I was chatting on the phone with my twin sister the other day, and reminiscing about the 90’s and the vast array of style that surrounded us at the time. Picture two girls, recently relocated from above the 60th parallel, showing up to their first sailing lesson dressed in cut off jean shorts, hypercolour t-shirts, and toting fanny packs and walkmans with MC Hammer cassette tapes inside. Kelowna…lock up your sons…
As we chatted about those good old days floating around on the lake, Meg chuckled and confessed that “the only reason I ever stayed in sailing was because I thought that the instructors were cute, eventually I ended up liking it.” Hmm, as I tried to remember my instructors beyond their mullets and grungesque gen X plaid, I got thinking. Why did I end up liking the sport that I did anyway? Between soccer and fieldhockey, between rugby and and rowing, and in spite of the myriad arts programs that we both participated in, sailing ended up winning out. Why was that?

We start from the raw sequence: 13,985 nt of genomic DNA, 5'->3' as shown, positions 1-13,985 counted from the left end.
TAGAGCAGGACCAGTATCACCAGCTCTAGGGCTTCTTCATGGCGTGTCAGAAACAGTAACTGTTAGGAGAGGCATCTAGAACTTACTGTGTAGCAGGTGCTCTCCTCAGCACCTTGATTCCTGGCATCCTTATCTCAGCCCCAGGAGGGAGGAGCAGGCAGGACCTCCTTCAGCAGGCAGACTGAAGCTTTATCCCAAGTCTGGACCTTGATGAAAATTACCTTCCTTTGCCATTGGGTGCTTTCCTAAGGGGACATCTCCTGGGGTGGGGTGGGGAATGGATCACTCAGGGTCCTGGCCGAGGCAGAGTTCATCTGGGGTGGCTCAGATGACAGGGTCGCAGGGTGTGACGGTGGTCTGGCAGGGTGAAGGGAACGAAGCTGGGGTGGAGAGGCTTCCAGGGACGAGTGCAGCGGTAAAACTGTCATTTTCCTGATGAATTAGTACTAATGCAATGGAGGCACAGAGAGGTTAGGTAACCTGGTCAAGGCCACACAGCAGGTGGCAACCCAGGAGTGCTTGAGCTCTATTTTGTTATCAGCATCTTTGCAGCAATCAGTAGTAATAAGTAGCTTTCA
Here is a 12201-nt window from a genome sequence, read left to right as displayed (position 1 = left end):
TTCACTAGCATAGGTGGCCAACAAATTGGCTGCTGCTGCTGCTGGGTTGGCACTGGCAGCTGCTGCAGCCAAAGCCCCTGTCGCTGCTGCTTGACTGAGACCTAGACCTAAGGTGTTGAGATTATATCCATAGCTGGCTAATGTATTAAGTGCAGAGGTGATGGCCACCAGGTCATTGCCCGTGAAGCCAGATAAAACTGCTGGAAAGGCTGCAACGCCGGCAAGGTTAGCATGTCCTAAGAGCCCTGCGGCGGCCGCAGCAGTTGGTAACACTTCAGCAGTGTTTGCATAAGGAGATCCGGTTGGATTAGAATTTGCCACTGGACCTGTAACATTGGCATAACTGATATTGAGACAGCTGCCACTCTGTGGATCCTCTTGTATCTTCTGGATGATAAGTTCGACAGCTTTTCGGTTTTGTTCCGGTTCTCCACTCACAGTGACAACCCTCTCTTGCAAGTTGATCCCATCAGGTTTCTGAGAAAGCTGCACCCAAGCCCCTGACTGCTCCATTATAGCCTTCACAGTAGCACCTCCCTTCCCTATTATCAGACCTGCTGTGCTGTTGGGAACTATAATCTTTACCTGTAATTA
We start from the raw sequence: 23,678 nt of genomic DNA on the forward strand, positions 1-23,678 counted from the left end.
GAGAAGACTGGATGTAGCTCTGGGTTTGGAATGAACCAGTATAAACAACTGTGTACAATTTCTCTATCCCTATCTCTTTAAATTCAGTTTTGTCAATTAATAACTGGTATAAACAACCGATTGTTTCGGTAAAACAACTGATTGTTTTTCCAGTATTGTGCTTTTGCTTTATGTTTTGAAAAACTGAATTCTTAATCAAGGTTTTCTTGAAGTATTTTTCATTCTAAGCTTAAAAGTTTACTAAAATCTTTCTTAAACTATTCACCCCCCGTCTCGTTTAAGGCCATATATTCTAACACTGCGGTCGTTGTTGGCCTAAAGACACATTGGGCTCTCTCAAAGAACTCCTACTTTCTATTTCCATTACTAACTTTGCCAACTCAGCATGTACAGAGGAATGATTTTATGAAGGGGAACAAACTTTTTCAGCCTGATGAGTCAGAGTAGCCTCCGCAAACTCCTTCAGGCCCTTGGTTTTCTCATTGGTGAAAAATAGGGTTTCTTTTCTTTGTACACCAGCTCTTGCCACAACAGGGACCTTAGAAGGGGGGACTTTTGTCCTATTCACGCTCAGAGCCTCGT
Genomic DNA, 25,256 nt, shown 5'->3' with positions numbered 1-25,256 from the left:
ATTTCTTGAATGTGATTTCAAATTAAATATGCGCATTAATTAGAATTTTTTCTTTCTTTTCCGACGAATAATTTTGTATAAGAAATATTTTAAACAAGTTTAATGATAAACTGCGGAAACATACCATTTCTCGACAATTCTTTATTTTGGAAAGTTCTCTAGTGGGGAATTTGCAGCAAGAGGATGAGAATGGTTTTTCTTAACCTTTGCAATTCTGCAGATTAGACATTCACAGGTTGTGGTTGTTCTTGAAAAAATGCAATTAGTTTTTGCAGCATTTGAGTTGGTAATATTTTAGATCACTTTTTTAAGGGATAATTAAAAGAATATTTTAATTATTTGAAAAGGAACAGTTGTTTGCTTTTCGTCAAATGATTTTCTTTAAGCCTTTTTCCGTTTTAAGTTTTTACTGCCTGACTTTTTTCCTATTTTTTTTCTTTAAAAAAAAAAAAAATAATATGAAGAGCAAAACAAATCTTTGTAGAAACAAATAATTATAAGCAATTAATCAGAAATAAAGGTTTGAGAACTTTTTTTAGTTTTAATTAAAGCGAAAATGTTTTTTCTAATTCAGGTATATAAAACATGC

Many kids end up sailing because it’s where they belong. Sure I played lots of other sports, but let’s face it, I was never a particularly stellar soccer player, and was frankly insulted when I joined the girls rugby team and they called me a hooker. At twelve years old, I was allowed to drive my very own vessel. At 16 I was travelling all over the province with my boat…sans parental unit! It was a sport that I was finally good at in a sea of sports where I was only just good enough. The best part? Beating all the grown ups when I got back to my own club.
Sailing offers the affiliation of a team, but a level of independence that many kids don’t get to experience until they grow up and move out on their own. Sailors get to travel, they’re responsible for their own boats, and they experience mother nature at her finest. At my school in the 90’s, most people were excited about the AAA boys basketball team, and no one was excited about Laser 2’s. Funny thing is, none of those folks are still playing, and they occasionally end up in my sailing classes because it’s something they’ve always dreamed of doing.
Yes back in the early 90’s, Meg and I stuck around in part because our instructors were dreamy (truthfully, because Mum kicked out butts), but after that first time out on the wire, the first time I ever felt my boat plane, I was hooked and am still to this day. It’s not my instructors that keep me here…it’s the sensation of the sport itself.